Christians are called to lay their bodies a living sacrifice upon the altar of God. “Let not sin therefore reign in your mortal body, that ye should obey it in the lusts thereof. Neither yield ye your members as instruments of unrighteousness unto sin; but yield yourselves unto God, as those that are alive from the dead, and your members as instruments of righteousness unto God” [Romans 6:12, 13]. TSB 99.3

If the bodies professedly laid upon the altar of God should pass that scrutiny that was given the Jewish sacrifice, how few would stand the test and be pronounced perfect before God, preserved unto holiness, free from the taints of sin or pollution. No lame sacrifice could God receive. No injured or diseased sacrifice would God accept. The offering given to God was required to be sound, in every respect without blemish, and valuable. TSB 99.4

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Ellen G. White
The Upward Look, 91.4

Let little companies of workers go out as the Lord's missionaries, and do as Christ commissioned the first disciples to do. Let them go into the different parts of our cities, two and two, and give the Lord's message of warning. Tell the people the story of Creation, and how at the close of His work the Lord rested upon and blessed the Sabbath day, setting it apart as a memorial of His work. UL 91.4

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Ellen G. White
Child Guidance, 55

We can have no better lesson book than nature. “Consider the lilies of the field; ... they toil not, neither do they spin: and yet I say unto you, That even Solomon in all his glory was not arrayed like one of these.” Let the minds of our children be carried up to God. It is for this that He has given us the seventh day and left it as a memorial of His created works.4 CG 55.1

Obedience to Law—The same power that upholds nature is working also in man. The same great laws that guide alike the star and the atom control human life. The laws that govern the heart's action, regulating the flow of the current of life to the body, are the laws of the mighty Intelligence that has the jurisdiction of the soul. From Him all life proceeds. Only in harmony with Him can be found its true sphere of action. For all the objects of His creation the condition is the same—a life sustained by receiving the life of God, a life exercised in harmony with the Creator's will. To transgress His law—physical, mental, or moral—is to place one's self out of harmony with the universe, to introduce discord, anarchy, ruin. CG 55.2

To him who learns thus to interpret its teachings, all nature becomes illuminated; the world is a lesson book, life a school. The unity of man with nature and with God, the universal dominion of law, the results of transgression, cannot fail of impressing the mind and molding the character. These are lessons that our children need to learn.5 CG 55.3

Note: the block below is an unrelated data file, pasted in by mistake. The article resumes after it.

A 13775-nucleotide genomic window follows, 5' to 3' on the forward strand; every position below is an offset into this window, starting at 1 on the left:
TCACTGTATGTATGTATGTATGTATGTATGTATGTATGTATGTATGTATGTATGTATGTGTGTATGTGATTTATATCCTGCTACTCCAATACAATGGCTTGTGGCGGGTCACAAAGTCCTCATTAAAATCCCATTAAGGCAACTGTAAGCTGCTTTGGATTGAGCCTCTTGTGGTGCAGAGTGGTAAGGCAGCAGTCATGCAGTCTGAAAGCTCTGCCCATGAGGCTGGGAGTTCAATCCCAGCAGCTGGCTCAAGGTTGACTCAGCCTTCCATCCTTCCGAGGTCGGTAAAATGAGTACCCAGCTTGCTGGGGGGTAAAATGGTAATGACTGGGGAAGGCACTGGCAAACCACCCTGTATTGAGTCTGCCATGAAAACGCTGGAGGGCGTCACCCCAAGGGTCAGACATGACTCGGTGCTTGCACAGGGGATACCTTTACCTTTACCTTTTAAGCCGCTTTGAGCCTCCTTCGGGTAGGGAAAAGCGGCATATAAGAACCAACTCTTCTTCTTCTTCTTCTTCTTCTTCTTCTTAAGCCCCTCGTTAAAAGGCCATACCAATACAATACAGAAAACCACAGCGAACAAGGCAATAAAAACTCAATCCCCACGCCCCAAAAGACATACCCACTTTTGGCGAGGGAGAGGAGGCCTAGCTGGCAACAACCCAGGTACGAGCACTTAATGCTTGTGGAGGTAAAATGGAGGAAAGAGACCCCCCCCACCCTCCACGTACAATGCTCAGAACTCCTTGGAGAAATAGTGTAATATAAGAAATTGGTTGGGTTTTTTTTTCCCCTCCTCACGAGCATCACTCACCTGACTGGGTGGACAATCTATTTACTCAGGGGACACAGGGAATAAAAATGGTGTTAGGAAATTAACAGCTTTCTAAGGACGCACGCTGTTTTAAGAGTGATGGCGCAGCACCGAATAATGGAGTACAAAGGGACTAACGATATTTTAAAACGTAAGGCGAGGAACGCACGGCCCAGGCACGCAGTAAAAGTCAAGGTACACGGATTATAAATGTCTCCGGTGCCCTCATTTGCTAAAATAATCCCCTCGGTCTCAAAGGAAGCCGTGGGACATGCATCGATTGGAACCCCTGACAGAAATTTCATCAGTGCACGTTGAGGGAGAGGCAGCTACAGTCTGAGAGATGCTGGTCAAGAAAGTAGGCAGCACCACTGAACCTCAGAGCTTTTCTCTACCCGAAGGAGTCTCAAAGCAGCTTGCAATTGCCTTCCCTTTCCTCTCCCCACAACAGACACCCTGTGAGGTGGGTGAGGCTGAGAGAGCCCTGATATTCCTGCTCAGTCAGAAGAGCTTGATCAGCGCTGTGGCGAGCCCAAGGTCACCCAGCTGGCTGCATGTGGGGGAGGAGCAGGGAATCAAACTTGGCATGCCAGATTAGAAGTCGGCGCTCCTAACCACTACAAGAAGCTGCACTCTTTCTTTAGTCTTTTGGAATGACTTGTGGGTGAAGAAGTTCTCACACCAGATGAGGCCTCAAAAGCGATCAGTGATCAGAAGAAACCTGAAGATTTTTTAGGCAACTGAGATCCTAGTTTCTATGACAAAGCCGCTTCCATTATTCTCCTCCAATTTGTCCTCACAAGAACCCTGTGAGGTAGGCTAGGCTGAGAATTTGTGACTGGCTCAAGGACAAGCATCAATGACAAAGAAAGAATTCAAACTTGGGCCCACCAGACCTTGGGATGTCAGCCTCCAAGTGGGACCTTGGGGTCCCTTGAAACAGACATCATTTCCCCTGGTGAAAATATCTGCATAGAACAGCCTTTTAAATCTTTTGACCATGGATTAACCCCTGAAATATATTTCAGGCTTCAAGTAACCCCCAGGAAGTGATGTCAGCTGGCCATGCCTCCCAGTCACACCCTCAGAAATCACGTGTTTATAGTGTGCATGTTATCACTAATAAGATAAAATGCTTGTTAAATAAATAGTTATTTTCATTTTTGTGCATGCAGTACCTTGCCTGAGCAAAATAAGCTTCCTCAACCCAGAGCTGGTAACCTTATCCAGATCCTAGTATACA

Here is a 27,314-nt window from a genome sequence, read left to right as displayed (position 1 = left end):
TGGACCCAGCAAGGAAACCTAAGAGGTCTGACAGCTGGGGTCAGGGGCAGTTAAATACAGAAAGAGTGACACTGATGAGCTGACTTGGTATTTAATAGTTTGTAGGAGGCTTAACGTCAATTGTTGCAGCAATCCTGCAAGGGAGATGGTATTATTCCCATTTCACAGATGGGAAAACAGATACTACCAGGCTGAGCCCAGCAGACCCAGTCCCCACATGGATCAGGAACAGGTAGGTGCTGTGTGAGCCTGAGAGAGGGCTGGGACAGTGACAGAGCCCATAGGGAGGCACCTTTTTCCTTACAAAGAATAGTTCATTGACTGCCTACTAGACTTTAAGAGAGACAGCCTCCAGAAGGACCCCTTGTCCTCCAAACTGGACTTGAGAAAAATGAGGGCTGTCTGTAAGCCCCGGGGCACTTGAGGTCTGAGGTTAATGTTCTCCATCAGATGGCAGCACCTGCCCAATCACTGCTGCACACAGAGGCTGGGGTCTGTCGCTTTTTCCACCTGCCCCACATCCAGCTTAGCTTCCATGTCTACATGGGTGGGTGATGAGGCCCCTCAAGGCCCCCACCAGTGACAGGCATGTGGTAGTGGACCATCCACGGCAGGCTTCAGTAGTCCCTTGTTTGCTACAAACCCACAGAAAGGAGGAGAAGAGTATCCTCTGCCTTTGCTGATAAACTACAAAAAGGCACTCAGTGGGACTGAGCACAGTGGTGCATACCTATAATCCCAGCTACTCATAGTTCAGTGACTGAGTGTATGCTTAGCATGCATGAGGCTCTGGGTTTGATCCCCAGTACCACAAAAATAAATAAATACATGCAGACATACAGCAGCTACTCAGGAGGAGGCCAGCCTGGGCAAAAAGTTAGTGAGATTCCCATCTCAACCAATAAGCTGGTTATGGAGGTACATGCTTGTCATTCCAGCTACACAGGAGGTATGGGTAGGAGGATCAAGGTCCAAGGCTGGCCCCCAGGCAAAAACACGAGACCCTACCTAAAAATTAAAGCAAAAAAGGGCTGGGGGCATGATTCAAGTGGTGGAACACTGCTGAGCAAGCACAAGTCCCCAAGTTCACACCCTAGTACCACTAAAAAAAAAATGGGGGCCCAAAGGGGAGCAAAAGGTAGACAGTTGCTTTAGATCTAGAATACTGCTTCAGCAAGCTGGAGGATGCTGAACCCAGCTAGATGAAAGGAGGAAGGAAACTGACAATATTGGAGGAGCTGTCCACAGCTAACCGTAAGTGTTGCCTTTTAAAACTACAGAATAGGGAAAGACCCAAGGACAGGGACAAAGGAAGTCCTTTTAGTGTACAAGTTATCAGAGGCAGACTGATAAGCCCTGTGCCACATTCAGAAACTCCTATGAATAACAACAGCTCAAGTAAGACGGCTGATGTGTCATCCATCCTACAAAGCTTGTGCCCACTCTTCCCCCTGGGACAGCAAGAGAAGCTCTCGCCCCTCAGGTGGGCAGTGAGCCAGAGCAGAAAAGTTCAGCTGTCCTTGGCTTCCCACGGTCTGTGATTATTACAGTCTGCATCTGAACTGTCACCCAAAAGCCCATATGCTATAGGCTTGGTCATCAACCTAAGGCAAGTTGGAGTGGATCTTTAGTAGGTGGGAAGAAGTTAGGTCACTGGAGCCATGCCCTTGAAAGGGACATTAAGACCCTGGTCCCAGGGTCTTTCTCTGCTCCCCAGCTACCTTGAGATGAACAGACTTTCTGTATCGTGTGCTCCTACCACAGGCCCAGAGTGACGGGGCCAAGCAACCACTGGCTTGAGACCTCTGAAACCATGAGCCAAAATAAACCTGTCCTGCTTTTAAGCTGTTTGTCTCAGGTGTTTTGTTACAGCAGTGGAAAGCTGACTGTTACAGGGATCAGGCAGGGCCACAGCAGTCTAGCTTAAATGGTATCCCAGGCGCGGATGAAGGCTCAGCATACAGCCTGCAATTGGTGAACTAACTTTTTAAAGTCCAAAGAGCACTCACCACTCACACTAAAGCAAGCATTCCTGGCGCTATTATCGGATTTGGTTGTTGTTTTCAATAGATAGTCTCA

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Ellen G. White
Child Guidance, 533

Not Indifferent to Children's Activities—I have found that on the Sabbath day many are indifferent and do not know where their children are or what they are doing.19 CG 533.1

Parents, above everything take care of your children upon the Sabbath. Do not suffer them to violate God's holy day by playing in the house or out-of-doors. You may just as well break the Sabbath yourselves as to let your children do it, and when you suffer your children to wander about and suffer them to play upon the Sabbath, God looks upon you as Sabbathbreakers.20 CG 533.2

Out-of-doors With the Children—The parents may take their children outdoors to view God in nature. They can be pointed to the blooming flowers and the opening buds, the lofty trees and beautiful spires of grass, and taught that God made all these in six days and rested on the seventh day and hallowed it. Thus the parents may bind up their lessons of instruction to their children, so that when these children look upon the things of nature, they will call to mind the great Creator of them all. Their thoughts will be carried up to nature's God—back to the creation of our world, when the foundation of the Sabbath was laid, and all the sons of God shouted for joy. Such are the lessons to be impressed on the minds of our children. CG 533.3

We are not to teach our children that they must not be happy on the Sabbath, that it is wrong to walk out-of-doors. Oh, no. Christ led His disciples out by the lakeside on the Sabbath day and taught them. His sermons on the Sabbath were not always preached within enclosed walls.21 CG 533.4